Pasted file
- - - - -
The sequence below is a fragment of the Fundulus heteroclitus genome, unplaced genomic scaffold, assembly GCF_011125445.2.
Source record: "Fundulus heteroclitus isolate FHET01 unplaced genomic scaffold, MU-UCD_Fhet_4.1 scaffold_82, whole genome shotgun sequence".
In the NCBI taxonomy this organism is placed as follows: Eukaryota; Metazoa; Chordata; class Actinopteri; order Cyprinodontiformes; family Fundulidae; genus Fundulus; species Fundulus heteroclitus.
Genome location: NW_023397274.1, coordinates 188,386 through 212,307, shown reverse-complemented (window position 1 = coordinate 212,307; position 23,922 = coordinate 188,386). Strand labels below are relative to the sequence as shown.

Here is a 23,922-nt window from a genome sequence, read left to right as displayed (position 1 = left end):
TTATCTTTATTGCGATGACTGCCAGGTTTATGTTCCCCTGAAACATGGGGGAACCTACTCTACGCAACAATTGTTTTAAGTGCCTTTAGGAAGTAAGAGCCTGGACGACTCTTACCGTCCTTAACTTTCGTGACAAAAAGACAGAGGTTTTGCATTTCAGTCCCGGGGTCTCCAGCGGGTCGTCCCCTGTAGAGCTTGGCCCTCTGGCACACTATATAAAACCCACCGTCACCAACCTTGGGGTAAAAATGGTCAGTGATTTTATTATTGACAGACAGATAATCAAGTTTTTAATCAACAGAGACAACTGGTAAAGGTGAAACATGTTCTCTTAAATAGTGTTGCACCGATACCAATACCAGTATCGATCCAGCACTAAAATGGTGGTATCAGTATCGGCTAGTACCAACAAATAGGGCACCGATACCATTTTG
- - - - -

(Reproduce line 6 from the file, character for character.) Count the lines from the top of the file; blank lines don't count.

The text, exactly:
TTATCTTTATTGCGATGACTGCCAGGTTTATGTTCCCCTGAAACATGGGGGAACCTACTCTACGCAACAATTGTTTTAAGTGCCTTTAGGAAGTAAGAGCCTGGACGACTCTTACCGTCCTTAACTTTCGTGACAAAAAGACAGAGGTTTTGCATTTCAGTCCCGGGGTCTCCAGCGGGTCGTCCCCTGTAGAGCTTGGCCCTCTGGCACACTATATAAAACCCACCGTCACCAACCTTGGGGTAAAAATGGTCAGTGATTTTATTATTGACAGACAGATAATCAAGTTTTTAATCAACAGAGACAACTGGTAAAGGTGAAACATGTTCTCTTAAATAGTGTTGCACCGATACCAATACCAGTATCGATCCAGCACTAAAATGGTGGTATCAGTATCGGCTAGTACCAACAAATAGGGCACCGATACCATTTTG